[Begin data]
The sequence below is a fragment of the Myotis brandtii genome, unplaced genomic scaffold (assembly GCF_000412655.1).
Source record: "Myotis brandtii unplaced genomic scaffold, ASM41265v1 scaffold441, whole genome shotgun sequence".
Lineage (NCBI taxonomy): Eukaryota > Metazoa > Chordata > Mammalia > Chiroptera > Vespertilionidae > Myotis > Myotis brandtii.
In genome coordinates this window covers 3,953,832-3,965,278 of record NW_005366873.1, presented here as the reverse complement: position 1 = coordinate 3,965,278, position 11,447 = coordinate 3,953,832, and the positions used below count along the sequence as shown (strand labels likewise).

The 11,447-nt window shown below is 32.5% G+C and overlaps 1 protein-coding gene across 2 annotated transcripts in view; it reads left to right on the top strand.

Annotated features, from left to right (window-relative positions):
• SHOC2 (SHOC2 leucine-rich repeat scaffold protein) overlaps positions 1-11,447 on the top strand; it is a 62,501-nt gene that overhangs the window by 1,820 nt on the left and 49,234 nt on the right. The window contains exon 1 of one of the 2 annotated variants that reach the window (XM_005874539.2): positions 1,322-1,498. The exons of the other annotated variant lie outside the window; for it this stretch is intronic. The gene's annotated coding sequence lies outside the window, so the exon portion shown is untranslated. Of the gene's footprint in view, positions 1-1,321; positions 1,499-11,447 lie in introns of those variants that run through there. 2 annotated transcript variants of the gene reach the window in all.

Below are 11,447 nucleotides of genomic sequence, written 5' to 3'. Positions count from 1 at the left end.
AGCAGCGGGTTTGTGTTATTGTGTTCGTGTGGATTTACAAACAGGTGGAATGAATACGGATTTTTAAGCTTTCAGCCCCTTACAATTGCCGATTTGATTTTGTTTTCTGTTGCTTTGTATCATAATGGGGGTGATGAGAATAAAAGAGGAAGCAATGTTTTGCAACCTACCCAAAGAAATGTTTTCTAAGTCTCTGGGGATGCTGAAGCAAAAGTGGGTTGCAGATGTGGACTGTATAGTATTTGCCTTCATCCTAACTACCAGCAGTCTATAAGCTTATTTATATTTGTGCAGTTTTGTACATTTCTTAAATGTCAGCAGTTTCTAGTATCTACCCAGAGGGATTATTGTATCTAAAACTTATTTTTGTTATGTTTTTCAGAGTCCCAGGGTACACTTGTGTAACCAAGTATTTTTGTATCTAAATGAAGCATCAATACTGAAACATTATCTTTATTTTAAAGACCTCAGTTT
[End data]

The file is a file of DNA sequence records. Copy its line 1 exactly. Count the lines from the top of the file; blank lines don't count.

The sequence below is a fragment of the Myotis brandtii genome, unplaced genomic scaffold (assembly GCF_000412655.1).